David-Apollo Arrives for Italian Diplomatic Mission
It’s endured Renaissance political intrigues, scandalized Chinese censors and partied at President Harry S. Truman’s 1949 inaugural.
Now, Michelangelo’s masterpiece David-Apollo is taking up temporary residence at the National Gallery of Art to kick off a yearlong celebration of Italian culture and serve as an inanimate goodwill ambassador at President Barack Obama’s second inauguration.
Michelangelo carved it in 1530 for Baccio Valori, the governor of Florence, who was put in charge of the city after papal forces crushed the republican government in which the artist served. It’s unclear whether the nude male figure is supposed to be the biblical David or the Greek god Apollo. But its melancholy pose is a far cry from the more famous giant sculpture of David that Michelangelo fashioned as a symbol of Florentine pride. Art scholars say the round object beneath David-Apollo’s right foot may be an incomplete rendering of Goliath’s head, a rock or some other metaphor for Michelangelo’s defeated state.
When Valori ran afoul of the Medici clan and was himself beheaded, the sculpture was appropriated by Duke Cosimo I, who kept it in his bedchamber.
In more recent times, David-Apollo has been used for cultural diplomacy. Italian Minister of Foreign Affairs Giulio Terzi di Sant’Agata recalled on Wednesday how his grateful nation shipped it to Washington to coincide with Truman’s inaugural as thanks for post-World War II U.S. aid.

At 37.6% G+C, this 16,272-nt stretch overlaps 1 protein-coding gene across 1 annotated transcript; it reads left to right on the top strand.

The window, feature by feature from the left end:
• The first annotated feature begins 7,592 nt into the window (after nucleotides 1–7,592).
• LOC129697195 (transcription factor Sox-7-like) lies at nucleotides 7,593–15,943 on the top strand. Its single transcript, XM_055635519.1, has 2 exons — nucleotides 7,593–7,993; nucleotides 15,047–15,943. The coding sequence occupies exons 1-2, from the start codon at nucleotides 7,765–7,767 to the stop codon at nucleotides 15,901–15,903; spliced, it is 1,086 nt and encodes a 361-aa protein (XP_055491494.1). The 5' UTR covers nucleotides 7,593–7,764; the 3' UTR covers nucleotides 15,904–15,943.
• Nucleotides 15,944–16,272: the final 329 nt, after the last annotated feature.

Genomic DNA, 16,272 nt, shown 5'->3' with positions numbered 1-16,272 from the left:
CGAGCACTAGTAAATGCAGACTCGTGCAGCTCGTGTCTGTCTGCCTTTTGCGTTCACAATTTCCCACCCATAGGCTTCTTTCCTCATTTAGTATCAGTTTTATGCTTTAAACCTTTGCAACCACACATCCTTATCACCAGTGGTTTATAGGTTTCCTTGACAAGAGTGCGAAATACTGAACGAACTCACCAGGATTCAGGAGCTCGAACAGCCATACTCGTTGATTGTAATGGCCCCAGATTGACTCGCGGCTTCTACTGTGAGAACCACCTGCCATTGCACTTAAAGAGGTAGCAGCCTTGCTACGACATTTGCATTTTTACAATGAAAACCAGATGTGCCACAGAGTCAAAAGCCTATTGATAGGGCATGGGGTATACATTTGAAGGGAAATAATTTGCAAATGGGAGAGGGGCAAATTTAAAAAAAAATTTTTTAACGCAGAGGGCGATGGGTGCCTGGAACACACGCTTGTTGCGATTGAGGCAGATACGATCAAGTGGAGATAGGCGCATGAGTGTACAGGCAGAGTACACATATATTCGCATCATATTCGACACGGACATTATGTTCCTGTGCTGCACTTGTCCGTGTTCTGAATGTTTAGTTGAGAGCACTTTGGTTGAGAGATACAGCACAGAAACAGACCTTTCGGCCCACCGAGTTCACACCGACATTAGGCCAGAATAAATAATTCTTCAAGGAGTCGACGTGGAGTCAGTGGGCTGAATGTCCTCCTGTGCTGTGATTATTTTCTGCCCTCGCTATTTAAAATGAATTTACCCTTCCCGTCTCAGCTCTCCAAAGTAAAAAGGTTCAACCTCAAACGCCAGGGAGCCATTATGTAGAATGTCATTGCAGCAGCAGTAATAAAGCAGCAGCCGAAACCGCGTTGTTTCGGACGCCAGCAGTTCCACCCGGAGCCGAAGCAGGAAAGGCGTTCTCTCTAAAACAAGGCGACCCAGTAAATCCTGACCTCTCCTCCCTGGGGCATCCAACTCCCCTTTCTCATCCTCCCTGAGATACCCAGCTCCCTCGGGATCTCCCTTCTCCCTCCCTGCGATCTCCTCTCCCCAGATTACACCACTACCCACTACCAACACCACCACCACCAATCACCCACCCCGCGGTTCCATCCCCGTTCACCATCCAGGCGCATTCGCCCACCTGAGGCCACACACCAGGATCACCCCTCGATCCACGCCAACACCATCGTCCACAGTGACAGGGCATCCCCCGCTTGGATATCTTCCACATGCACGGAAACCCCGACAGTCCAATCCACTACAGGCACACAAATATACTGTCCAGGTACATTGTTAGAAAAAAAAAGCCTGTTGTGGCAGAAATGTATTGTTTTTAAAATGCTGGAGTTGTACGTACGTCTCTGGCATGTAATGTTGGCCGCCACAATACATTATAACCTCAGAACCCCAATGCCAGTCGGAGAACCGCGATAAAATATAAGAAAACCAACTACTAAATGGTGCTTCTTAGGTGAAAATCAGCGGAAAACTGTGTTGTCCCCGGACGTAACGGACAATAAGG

When it was exhibited in Beijing earlier this year, however, Chinese central television pixelated certain parts of the figure’s anatomy, prompting a public outcry.
The sculpture is on display here through March 3 in a second-floor circular space that allows visitors to follow the figure’s spiraling pose, ponder the enigmatic facial expression and also examine Michelangelo’s chisel marks. Like many of the artist’s works, David-Apollo was never completed, either because Michelangelo took on more work than he could finish or because he simply enjoyed the look of forms taking shape, according to curator Alison Luchs.
“2013 — The Year of Italian Culture” will deliver another big art “get” to the National Gallery in October: The Dying Gaul, an ancient Roman marble sculpture from the Capitoline Museum in Rome.